# Point rotating in a coordinate system

1. Jul 14, 2015

### Karol

The point P rotates with angle α to point P'. the coordinates of the old P are x1 and x2 and for P': x'1 and x'2.
Prove that:
$$x'_1=x_1\cos\alpha+x_2\sin\alpha$$
$$x'_2=x_2\cos\alpha-x_1\cos\alpha$$

I drew on the left the problem and on the right my attempt. the line OA, which is made of $x_1\cos\alpha$ plus $x_2\sin\alpha$ which is the blue line is indeed x'1 but i don't see the congruent triangles.

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2. Jul 15, 2015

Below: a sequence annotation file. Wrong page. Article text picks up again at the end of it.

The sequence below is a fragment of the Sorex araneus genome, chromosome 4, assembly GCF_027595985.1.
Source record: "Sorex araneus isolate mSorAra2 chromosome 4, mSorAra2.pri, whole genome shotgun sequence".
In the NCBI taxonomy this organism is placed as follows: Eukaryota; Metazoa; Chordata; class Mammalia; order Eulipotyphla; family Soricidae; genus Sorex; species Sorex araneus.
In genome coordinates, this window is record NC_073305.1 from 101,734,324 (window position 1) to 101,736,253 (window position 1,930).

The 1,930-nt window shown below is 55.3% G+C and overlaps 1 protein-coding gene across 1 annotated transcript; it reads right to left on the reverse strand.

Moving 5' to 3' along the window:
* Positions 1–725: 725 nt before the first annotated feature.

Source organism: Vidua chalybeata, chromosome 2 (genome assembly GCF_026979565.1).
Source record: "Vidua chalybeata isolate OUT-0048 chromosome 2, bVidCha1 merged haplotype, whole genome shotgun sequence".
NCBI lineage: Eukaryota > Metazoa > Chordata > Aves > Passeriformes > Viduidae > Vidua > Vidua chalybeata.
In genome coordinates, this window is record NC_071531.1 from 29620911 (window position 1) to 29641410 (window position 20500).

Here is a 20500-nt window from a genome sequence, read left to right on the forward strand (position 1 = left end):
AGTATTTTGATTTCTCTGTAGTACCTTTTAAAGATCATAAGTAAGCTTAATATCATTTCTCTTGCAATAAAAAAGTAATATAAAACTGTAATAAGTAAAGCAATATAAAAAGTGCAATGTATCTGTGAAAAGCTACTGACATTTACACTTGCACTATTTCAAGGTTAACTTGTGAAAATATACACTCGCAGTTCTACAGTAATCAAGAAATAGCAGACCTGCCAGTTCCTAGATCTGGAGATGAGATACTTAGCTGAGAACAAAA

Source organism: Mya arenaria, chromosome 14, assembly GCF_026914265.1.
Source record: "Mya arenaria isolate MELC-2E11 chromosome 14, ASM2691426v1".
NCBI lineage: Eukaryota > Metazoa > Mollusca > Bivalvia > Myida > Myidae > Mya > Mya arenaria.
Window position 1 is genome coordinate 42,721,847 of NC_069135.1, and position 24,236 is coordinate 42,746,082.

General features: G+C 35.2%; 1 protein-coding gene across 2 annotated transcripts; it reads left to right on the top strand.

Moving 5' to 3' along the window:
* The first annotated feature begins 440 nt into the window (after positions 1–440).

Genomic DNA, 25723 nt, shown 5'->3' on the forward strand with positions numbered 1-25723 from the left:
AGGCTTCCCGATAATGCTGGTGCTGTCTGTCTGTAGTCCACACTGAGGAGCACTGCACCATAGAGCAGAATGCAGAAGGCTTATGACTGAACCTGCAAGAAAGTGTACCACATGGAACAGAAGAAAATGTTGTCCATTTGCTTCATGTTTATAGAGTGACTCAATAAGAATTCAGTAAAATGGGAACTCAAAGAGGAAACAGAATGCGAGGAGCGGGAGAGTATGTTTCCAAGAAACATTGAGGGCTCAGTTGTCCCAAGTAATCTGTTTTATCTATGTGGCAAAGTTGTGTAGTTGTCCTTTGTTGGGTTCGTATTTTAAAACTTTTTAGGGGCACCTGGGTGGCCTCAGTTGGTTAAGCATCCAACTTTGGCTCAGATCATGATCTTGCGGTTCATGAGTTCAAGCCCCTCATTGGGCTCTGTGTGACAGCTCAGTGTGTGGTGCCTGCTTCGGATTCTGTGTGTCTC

### RyanH42

$P(x_1,x_2)$ and If we rotate α degree we get new coordinates $P'(x'_1,x'_2)$.Now Let make a vector which initial point Origin and terminal point P.This vector has magnitude R.Now we can show this vector in like this P=R(cosβ+sinβ) so $x_1=Rcosβ$ and $x_2=Rsinβ$.Now we want to rotate this coordinate α degree.

This will lead us $x'_1=Rcos(β+α)$
and $x'_2=Rsin(β+α)$.Think this way.

3. Jul 15, 2015

### Karol

Thanks RyanH, i solved